Yesterday, a fairly significant three-way trade went down. Here are the particulars:
- AJ Cole (OAK)
- Blake Treinen (OAK)
- PTBNL (OAK)
It’s long been known that the Mariners struggle to score runs. Partially, this is because of Safeco’s spacious outfield. The other is because they really haven’t had any good hitters the last few seasons, relying on the fumes of Ichiro and the hope that Justin Smoak will become something.
This year, they tried to do something about it, trading away Jason Vargas for Kendrys Morales, a pretty good idea, but also signing Jason Bay and Raul Ibanez. Those moves aren’t so good. Mostly because Bay and Ibanez are older, defensively hampered, and unlikely to still have enough power to play in even Safeco’s new and reduced size.
So what the Mariners did is trade away John Jaso, a catcher who lead the team in OBP by 80 points over Kyle Seager, for Michael Morse. Another defensively challenged hitter on the wrong side of 30 who has plenty of power.
Morse is better than Bay or Ibanez, this is true. Morse, however, plays the outfield as if he’s waiting for Chris Berman’s Sunday Night football commentary. Jeff Sullivan recently gifed some of his highlights. They’re not really highlights.
So while Morse upgrades the slugging ability of the Mariners, he doesn’t draw walks, something Jaso did, and now, another 1B/DH in Miguel Montero must go back behind the plate for another season. For the Mariners, it’s a rearrangement of deck chairs.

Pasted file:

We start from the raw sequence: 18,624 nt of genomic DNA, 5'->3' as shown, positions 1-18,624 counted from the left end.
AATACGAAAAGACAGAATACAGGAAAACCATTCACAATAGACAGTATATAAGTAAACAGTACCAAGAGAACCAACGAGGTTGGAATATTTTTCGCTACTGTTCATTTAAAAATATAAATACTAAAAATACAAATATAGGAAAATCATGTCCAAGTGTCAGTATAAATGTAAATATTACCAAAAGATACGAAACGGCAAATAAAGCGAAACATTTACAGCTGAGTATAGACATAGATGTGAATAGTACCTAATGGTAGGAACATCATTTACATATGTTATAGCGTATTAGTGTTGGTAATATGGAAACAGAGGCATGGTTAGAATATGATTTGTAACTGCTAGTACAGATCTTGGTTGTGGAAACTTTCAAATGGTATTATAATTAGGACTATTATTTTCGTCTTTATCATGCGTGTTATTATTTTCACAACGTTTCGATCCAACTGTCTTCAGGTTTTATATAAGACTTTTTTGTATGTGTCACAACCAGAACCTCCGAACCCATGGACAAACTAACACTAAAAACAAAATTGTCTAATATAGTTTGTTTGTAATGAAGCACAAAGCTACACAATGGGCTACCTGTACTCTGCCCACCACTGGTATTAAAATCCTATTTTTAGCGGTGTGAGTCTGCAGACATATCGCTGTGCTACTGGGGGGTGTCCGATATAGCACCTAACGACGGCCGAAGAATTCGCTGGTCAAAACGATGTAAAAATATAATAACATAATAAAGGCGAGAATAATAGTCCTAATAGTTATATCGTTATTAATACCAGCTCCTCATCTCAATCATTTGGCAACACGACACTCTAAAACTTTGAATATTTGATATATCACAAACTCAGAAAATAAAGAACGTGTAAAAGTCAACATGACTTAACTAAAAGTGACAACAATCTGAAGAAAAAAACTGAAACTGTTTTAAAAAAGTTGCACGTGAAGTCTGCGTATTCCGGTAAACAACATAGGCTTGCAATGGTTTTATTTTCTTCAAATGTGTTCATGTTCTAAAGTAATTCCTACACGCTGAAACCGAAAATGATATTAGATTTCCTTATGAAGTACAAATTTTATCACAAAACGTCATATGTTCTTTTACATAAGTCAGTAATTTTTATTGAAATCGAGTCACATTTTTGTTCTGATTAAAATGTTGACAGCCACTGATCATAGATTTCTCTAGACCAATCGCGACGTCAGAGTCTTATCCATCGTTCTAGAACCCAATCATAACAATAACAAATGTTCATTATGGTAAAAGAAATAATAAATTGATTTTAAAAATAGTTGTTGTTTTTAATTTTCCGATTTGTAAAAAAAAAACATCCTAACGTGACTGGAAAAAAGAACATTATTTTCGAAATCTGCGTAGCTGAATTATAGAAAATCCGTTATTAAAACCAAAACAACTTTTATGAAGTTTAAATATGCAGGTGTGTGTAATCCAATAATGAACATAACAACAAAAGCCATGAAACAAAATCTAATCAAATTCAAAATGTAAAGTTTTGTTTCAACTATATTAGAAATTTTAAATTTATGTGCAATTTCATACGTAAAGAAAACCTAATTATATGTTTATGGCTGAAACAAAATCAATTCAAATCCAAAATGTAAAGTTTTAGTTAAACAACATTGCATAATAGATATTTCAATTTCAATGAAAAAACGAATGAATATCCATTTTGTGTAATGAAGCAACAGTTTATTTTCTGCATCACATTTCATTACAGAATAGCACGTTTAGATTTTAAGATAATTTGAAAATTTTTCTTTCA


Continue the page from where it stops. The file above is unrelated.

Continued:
As for the other teams, the Athletics gave up on some low-level pitchers including the one they received from Washington last year. AJ Cole struggled at high-A, but settled back down in low-A, and clearly the Nationals like the kid to re-acquire him after a year abroad. However, with the Nationals in a win-now mode, having a bench bat like Morse could have been really beneficial, though we don’t know how unhappy that would have made him and how the could have negatively affected his performance and the team’s.
Meanwhile, the A’s get an upgrade on the .536 and .625 OPS that Kurt Suzuki and Derek Norris provided respectively.